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  8. Lloyd George Geering (1999). Tomorrow's God. Polebridge Press.
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  9. Lloyd George Geering (1994). Tomorrow's God: How We Create Our Worlds. B. Williams Books.
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  10.  6
    Catharina J. M. Halkes (1991). New Creation: Christian Feminism and the Renewal of the Earth. Westminster/John Knox Press.
    A bold and visionary book that reveals the false and catastrophically damaging images at the root of the oppression of women and the rape of Earth's resources, ...
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  11.  2
    Kapya J. Kaoma (2014). God's Family, God's Earth: Christian Ecological Ethics of Ubuntu. Kachere Series.
    This book explores how the mounting ecological crisis has religious, political, and economic roots that enable and promote social and environmental harm.
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  12. Charles Birch (1990). On Purpose. New South Wales University Press.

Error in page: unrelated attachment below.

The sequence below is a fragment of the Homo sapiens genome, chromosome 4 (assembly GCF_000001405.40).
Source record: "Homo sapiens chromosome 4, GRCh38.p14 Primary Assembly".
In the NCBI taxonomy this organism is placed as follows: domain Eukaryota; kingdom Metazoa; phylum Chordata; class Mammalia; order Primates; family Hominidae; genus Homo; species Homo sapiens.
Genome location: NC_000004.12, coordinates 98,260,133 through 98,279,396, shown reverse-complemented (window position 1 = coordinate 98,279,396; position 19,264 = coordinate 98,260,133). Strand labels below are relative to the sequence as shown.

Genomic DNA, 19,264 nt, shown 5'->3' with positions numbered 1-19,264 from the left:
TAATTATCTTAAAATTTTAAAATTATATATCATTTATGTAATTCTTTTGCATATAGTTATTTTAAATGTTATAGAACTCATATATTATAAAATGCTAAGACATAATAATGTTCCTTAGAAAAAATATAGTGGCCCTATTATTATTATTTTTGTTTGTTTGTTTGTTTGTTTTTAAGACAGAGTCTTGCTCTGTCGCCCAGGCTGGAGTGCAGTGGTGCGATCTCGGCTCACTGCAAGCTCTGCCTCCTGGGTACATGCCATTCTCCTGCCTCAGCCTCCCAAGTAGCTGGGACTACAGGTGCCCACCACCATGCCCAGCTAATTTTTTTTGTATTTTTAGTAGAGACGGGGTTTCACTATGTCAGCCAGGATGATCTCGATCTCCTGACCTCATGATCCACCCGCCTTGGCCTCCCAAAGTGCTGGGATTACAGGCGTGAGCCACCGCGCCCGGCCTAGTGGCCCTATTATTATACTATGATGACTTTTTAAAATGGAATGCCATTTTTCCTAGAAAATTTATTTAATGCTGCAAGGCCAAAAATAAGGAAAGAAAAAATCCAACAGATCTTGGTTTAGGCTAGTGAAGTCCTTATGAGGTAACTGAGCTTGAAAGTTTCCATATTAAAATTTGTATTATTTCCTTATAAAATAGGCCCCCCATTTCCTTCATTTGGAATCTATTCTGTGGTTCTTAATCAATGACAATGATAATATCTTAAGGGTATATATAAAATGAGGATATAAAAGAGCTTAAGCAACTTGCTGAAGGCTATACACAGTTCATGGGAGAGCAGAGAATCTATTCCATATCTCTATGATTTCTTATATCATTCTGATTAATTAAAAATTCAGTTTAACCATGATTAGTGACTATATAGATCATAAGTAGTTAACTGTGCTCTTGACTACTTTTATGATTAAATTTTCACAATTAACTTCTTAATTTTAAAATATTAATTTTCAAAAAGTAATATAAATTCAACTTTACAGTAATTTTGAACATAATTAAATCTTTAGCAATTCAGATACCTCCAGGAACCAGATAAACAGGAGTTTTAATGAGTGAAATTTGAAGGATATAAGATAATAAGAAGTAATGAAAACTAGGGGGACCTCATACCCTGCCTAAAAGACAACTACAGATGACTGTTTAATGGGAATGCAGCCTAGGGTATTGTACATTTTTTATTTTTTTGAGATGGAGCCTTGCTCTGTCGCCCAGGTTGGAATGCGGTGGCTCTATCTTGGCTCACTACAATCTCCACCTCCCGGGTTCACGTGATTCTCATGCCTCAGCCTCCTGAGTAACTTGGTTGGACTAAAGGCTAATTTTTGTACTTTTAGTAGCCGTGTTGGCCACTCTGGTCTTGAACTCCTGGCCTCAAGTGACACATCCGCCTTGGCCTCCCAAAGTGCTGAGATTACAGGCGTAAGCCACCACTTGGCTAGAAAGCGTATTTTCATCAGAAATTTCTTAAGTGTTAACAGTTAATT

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  13. Rosemary Radford Ruether (1981). To Change the World Christology and Cultural Criticism. Monograph Collection (Matt - Pseudo).
     
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  14.  4
    Jia-cai Zhang & Hui Yan (2008). A New Environmental Philosophy and The Re-Establishing of Human Ecology. Proceedings of the Xxii World Congress of Philosophy 23:169-174.
    Environment is essentially in the category of culture and environmental research should be based on human value and culture. The study of the relationship between humans and their natural environment should also refer to human relations. Since the operational logic of social capital is the root of ecological crisis, the ultimate solution to this problem lies in human’s correct thinking, institutional, political and behavioral patterns in dealing with nature. Re-establishing human ecology therefore provides a cultural (...)
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  15.  5
    Flor Ángela Tobón & López Giraldo (2013). Psychosocial accompaniment from human ecology toyoung marginalized people to prevent drug dependence. Humanidades Médicas 13 (2):348-371.
    Introducción: Se presenta un análisis cualitativo del acompañamiento psicosocial a jóvenes en condiciones de vulnerabilidad desde la ecología humana durante 12 meses entre 2010 a 2011; utilizando técnicas pedagógicas evaluativas participativas. Éstas, son una alternativa para crear espacios reflexivos con el propósito de potenciar la resiliencia en las relaciones comunicativas y formar en el respeto. Objetivo: Generar bienestar, prevenir la farmacodependencia y contribuir a la promoción de la salud. Material y Métodos: Se revisaron los antecedentes temáticos, fueron seleccionados 100 estudiantes (...)